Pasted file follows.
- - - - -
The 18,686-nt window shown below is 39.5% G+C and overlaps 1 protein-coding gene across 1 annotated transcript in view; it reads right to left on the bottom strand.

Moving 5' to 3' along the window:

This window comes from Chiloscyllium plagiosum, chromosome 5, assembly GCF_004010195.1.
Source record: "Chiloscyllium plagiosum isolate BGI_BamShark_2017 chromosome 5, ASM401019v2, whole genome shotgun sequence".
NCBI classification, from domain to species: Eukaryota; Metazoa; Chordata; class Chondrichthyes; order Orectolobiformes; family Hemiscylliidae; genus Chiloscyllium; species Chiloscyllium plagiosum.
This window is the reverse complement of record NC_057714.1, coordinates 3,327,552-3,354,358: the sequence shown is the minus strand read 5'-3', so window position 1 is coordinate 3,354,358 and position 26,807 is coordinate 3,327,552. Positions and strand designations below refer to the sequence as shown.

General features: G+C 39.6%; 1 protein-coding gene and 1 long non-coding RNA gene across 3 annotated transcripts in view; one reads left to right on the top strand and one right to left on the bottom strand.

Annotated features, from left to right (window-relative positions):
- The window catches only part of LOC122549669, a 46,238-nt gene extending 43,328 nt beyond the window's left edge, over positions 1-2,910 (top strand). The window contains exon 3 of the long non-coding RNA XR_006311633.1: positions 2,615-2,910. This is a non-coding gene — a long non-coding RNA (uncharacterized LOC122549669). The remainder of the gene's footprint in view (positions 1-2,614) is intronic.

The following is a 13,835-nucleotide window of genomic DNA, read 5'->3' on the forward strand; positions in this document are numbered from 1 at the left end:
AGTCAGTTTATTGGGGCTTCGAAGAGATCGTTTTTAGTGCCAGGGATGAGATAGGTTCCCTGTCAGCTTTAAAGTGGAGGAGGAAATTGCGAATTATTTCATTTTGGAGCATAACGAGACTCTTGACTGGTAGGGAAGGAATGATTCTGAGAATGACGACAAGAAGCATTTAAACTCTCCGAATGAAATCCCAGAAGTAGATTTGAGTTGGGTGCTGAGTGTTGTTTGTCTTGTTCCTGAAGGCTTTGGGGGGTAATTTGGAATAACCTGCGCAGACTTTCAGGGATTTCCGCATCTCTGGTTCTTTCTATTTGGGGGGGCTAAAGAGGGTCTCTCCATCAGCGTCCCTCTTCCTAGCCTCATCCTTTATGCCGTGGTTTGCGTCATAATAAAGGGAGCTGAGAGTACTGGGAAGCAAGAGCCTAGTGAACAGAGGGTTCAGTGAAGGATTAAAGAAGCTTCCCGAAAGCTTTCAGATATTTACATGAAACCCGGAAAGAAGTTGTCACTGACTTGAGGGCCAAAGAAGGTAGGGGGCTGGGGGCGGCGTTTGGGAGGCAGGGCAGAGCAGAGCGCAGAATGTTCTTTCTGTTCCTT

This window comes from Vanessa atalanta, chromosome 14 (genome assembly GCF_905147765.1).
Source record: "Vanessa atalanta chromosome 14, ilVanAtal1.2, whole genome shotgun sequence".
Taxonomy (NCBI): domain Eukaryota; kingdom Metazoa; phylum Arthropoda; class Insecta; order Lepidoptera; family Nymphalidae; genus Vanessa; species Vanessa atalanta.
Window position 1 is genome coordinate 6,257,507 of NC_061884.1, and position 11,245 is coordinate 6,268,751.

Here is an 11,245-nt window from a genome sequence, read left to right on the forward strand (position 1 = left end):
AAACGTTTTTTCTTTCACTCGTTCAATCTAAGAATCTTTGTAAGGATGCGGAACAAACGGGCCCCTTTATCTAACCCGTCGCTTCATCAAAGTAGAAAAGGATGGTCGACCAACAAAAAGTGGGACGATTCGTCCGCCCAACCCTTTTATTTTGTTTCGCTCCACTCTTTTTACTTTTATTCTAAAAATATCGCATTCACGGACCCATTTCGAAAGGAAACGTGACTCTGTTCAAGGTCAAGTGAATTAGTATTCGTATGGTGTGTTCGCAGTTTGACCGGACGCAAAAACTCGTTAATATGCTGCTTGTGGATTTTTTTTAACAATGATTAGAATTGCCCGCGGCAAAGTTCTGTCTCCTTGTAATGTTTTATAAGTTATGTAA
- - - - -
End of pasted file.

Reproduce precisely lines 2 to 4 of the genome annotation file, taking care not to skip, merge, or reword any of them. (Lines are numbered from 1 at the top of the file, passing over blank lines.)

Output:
Moving 5' to 3' along the window:

This window comes from Chiloscyllium plagiosum, chromosome 5, assembly GCF_004010195.1.
Source record: "Chiloscyllium plagiosum isolate BGI_BamShark_2017 chromosome 5, ASM401019v2, whole genome shotgun sequence".